At a point, I noticed that way back when, you always got the best takes in take one or two. Any actor worth his salt comes in prepped, so locked and loaded, that when you talk to him or them, they’re going to say, “For fuck’s sake, shut up, let me do my take. “
Don’t get in my head. “I’ve got a plan!”
There’s nothing worse than a wedding speech. Don’t talk to me before I do a wedding speech, I’ll try and change it. So, it’s very important to just let the actors fly. I sometimes will go, wow, because what you’re looking for as a director, in parentheses, I never thought of that, I’m sitting there waiting to get surprised. If the surprise is great I’ll go out and give them a big, fat kiss and ask them if they want one more take.
Q: When it comes to the actors doing a scene that’s mainly dialogue or actors just working -- say it’s Matt Damon alone -- do you see how he blocks it out in his head and then you think about how you’re going to shoot it? Or do you have your setups and then he’s going to play in that?
RS: I don’t do formal rehearsal anymore, and my formal rehearsal is, well first of all, The Counselor, it was all about dialogue. The whole thing is dialogue. Therefore, it was essential [to] sit down and group them into their groups in the scenes that they’re doing and separate them. So, I spend all day with Javier Bardem’s and Cameron Diaz’s scene, and Javier Bardem with Michael Fassbender.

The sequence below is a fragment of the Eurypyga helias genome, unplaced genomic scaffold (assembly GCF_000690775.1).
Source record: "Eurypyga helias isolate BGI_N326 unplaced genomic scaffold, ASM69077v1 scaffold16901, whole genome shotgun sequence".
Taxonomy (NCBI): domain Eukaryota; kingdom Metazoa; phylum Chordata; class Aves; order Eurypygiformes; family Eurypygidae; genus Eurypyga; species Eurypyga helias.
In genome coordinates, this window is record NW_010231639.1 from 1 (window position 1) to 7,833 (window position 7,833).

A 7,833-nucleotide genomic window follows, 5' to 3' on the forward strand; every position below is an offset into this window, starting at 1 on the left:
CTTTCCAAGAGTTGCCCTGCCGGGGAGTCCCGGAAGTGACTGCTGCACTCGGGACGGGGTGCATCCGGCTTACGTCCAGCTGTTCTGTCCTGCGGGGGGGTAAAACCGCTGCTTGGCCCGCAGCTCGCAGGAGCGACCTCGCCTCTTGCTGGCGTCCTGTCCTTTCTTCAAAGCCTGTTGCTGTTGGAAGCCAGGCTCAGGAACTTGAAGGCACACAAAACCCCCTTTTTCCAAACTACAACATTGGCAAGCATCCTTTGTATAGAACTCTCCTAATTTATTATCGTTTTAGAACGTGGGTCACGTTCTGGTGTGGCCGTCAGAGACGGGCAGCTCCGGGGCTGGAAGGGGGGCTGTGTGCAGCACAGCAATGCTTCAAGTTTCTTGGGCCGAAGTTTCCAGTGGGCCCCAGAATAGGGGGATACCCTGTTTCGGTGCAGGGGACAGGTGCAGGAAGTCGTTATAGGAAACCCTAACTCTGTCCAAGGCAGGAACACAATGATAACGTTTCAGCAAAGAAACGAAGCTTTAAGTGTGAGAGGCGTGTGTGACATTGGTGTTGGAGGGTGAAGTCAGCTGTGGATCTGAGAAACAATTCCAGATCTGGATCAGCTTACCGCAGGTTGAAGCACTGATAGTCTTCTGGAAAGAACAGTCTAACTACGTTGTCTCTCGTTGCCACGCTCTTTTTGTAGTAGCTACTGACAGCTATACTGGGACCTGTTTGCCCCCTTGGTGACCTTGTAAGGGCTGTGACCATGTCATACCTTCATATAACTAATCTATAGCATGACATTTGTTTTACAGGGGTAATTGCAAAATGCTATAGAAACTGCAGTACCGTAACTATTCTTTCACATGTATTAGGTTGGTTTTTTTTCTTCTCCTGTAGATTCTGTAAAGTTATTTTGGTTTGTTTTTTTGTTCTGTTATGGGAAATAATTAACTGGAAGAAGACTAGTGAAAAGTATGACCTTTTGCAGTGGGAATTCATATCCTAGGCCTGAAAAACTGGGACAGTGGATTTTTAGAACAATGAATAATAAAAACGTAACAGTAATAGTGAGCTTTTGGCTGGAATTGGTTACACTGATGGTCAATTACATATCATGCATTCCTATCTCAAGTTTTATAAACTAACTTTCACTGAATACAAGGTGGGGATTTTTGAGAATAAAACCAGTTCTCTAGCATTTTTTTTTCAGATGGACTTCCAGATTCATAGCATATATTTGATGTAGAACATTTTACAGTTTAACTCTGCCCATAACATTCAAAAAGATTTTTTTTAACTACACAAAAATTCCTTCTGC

And you sit at the table with a cup of coffee and just chat and they start talking about who they are. Once that starts to evolve, talk the scene inside out. And in the scene there are targets, milestones, emotion, funny, real emotion, tears maybe. And I say, “You’re happy, want to move on?”
Never read it. Never read it. I know what they’re going to give me. I never say, “Right, do you want to read it?” or Michael might say “I just want to try something, can I read it?”
“Yeah, read it.”
[We’ve] gone through this tactic, [we’ve] talked our way through the movie, so that the actor is a virtuoso of themselves. He’s the best violinist of himself, better than me. And therefore, the key is to cast really, really well. I’m a very good caster. If you can cast well, that’s going to come with a whole bundle of stuff, both emotional, technical, creative. They’re going to do a lot of work on my behalf, having talked about it at the table.
Q: Sir Ridley Scott knows his shit. You are an incredible multi-tasker. While making this movie, were you in preproduction, working on scripts for several other movies?
RS: Well, yeah. You have to keep things moving, and you keep things going in the background. There’s a lot of television. I do four TV shows. “The Good Wife” is not mine, it’s Julianna Margulies', but it’s our show, she’ll have seven years of that. “The Man in the High Castle” has just gone out, we’re doing “Mercy Street” which has just gone out.